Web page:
Ravello sits like a natural balcony overlooking the Gulf of Salerno, from where you can peer down over Amalfi and the nearby towns of Minori and Maiori.
The seven km drive from Amalfi along the 'Valle del Dragone, passes through the soaring mountains and deep ravines that characterise the area - watch the hairpin turns.
You can continue inland across the mountains and down to Angri to link with the A3 to Naples, Nocera and Salerno and the A30 for Caserta and Rome.
Things to see
Cathedral San Pantaleone (Piazza Vescovado)
The Cathedral dates back to the 11th century and features an impressive marble pulpit with six lions carved at its base. There is a small museum in the crypt containing religious artifacts and marbles from Villa Rufolo.
Villa Rufolo is comprised of a cluster of buildings in the Arab-Sicilian style. For centuries writers and composers have been inspired by the villa: Boccaccio set episodes of the Decameron here and Wagner wrote the third act of his Parsifal whilst residing in the villa.
Built in the 13th century for the wealthy Rufolo family, the villa has been the home of several popes, as well as Charles I of Anjou. From the terraces there is a magnificent view over the bay.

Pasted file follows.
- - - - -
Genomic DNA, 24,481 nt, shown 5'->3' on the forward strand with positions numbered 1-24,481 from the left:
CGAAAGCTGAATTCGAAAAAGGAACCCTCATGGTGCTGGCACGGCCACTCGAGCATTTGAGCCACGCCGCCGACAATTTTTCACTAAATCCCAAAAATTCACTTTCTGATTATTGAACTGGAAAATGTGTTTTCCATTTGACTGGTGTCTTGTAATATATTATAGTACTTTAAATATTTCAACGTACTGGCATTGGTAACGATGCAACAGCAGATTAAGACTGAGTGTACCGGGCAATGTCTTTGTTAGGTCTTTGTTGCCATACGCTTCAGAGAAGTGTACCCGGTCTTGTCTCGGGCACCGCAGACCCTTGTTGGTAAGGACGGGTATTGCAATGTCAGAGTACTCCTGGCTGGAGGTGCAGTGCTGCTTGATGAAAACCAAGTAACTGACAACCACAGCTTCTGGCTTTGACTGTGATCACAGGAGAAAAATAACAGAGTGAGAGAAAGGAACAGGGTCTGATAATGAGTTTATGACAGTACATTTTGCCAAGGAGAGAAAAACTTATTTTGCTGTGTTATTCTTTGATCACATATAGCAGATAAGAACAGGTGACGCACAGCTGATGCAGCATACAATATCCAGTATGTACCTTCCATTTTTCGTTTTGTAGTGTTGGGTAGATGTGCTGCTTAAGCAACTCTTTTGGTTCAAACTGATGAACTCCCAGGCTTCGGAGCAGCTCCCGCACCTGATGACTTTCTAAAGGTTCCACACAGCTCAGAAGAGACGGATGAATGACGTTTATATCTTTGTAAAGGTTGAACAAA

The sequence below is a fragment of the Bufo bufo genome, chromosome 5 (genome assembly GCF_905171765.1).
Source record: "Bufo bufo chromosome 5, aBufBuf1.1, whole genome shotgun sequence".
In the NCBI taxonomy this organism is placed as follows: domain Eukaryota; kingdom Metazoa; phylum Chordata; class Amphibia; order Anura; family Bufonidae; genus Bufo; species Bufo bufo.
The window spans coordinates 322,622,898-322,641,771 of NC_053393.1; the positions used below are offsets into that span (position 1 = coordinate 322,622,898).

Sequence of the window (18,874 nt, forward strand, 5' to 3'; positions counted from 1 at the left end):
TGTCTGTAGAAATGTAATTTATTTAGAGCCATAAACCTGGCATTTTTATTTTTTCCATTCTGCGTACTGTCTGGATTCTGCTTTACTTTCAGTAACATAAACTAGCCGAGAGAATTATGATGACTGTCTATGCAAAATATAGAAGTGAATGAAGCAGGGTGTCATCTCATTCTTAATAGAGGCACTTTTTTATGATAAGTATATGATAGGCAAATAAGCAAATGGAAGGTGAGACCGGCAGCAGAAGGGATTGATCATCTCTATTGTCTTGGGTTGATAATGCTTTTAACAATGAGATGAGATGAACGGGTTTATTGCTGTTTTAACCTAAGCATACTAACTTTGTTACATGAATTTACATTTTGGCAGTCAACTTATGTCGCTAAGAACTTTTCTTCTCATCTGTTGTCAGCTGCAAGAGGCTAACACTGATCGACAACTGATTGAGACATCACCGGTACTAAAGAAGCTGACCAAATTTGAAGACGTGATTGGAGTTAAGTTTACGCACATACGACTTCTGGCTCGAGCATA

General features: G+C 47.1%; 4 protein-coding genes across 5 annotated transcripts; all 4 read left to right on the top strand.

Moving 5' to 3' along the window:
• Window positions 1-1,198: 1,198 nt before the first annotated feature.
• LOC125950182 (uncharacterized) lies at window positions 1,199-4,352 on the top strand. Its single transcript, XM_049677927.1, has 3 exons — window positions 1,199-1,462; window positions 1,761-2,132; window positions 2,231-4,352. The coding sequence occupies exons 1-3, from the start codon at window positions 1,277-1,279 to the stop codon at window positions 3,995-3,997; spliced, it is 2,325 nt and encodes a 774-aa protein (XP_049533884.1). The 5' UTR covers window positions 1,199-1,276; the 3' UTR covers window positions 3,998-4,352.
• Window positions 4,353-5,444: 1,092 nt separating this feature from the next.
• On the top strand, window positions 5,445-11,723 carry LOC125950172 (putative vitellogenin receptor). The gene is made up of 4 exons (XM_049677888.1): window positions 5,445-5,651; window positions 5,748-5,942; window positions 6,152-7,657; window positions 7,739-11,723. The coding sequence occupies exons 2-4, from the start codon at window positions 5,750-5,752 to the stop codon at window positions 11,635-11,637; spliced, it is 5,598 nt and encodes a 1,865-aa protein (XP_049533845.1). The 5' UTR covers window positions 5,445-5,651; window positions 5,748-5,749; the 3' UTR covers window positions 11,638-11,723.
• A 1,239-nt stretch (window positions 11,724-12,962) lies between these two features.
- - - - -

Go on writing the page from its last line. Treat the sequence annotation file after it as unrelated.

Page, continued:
The villa's gardens are the setting for the Festival Musicale di Ravello each June.
Open daily from 09:00 a.m. to 01:00 p.m. and from 03:00 p.m. to 07:00 p.m.(free entrance)
Villa Cimbrone was built at the beginning of last century in medieval style. It includes a building with two towers, a courtyard and an open vaulted terrace-room called Cripta. An avenue through the lush gardens leads to the incredibly panoramic Belvedere Cimbrone.
Open daily from 09:00 a.m. to 01:00 p.m. and from 03:00 p.m. to 07:00 p.m.